The housing allowance, created 65 years ago, is the most valuable tax benefit a minister can receive today. However, when a federal judge ruled it to be an unconstitutional preference for religion in 2017, its future for clergy in Illinois, Indiana, and Wisconsin became uncertain. Many believed that uncertainty potentially extended nationwide, too, pending the outcome of an appeal.
But that uncertainty dissipated—at least for now—when the US Court of Appeals for the Seventh Circuit (the court involved with the appeal) issued its opinion on Friday. Its conclusion: the clergy housing allowance is a constitutionally permissible tax benefit. This free article includes highlights from the opinion, as well as comments about what we should expect to see next in this continuing legal saga.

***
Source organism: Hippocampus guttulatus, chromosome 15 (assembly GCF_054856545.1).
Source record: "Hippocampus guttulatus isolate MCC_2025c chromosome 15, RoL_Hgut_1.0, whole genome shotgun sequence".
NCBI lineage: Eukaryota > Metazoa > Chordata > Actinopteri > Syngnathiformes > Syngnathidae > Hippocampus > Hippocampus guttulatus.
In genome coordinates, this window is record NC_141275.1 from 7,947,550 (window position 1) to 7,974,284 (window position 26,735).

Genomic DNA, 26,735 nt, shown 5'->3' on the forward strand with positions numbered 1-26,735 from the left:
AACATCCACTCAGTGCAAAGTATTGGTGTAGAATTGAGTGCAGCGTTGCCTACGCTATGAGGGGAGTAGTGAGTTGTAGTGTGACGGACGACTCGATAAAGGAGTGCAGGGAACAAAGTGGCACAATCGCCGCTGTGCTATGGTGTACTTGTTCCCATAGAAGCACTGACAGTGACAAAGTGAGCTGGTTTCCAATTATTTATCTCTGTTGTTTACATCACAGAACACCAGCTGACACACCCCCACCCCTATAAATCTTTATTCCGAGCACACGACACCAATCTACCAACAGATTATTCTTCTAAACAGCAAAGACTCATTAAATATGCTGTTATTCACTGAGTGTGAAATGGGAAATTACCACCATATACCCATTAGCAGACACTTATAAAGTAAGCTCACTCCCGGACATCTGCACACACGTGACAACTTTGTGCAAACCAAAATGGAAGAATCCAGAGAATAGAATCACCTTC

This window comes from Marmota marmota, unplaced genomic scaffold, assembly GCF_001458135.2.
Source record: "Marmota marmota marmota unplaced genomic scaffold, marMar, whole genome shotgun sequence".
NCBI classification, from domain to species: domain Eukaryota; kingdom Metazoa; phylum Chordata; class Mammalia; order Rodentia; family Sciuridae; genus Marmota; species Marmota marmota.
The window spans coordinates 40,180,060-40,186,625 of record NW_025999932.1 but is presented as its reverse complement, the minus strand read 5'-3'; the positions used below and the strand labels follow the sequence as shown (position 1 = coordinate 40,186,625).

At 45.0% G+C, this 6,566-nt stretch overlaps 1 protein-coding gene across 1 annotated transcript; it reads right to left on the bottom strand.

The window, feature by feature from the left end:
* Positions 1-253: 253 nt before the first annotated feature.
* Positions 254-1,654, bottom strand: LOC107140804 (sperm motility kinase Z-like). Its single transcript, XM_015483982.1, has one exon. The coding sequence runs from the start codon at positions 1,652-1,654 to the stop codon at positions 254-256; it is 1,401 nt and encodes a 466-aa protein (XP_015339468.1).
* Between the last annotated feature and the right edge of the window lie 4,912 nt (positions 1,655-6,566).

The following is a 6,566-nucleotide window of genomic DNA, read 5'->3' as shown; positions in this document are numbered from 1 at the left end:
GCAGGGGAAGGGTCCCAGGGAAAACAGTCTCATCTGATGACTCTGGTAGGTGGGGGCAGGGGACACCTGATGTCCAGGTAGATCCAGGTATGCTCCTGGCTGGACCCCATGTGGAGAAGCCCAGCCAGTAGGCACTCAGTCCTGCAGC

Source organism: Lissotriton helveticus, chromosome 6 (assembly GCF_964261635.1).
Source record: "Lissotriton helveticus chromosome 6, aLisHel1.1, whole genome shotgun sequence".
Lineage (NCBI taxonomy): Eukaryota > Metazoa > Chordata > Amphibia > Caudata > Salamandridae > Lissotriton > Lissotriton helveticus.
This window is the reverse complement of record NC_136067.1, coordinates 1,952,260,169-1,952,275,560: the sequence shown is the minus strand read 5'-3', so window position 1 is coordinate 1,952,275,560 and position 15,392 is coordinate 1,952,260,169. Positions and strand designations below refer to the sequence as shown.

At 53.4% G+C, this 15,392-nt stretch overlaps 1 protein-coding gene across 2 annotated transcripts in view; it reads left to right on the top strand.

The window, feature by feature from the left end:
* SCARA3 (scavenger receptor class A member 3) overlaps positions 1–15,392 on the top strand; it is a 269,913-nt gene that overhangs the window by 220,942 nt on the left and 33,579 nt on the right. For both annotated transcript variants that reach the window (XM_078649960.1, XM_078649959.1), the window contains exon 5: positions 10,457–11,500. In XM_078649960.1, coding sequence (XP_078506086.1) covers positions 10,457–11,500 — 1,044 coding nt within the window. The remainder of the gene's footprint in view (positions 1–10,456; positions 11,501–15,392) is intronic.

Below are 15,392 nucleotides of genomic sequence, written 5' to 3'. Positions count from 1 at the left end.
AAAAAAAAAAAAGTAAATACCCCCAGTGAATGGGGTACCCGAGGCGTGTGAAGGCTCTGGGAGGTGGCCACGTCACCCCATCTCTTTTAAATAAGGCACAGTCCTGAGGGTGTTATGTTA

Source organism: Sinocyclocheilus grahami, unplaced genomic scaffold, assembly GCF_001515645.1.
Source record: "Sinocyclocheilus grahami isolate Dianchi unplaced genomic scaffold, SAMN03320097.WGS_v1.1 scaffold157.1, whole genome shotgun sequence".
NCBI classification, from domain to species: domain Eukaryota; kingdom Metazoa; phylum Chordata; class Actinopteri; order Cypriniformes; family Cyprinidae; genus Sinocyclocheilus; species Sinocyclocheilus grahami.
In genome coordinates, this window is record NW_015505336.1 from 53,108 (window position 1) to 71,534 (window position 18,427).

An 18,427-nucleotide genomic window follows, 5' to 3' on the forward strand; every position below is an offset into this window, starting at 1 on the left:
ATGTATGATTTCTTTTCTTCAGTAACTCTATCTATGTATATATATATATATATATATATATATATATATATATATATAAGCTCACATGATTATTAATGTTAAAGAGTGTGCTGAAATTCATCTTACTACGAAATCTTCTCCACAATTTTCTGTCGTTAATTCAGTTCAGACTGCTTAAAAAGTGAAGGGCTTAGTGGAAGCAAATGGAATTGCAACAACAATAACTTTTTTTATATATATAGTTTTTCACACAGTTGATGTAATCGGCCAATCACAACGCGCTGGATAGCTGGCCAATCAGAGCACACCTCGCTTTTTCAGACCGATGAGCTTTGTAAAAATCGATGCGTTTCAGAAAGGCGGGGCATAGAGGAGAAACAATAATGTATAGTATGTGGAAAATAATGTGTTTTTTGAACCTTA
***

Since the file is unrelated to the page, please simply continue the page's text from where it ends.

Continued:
Looking ahead, we’re also offering a free webinar at 11 am (Central)/12pm (Eastern) on Friday featuring attorney and senior editor Richard Hammar. We’ll review the Seventh Circuit’s decision, plus address questions regarding what churches and clergy should anticipate next.
Also this week:
- More on compensation: We’re also offering a free webinar on March 27 with CPA and author Elaine Sommerville. Coming off of her popular webinar last October, Sommerville will return to answer a variety of questions—submitted by church leaders—pertaining to payroll, benefits, employee classifications, and more. Register now before seats fill up.
- In Case You Missed It: What churches should note about the US Department of Labor’s newly proposed overtime rule for “white-collar” employees.
- In the News: Why churches should pay attention to a resolution passed earlier this month by the National Association of Evangelicals.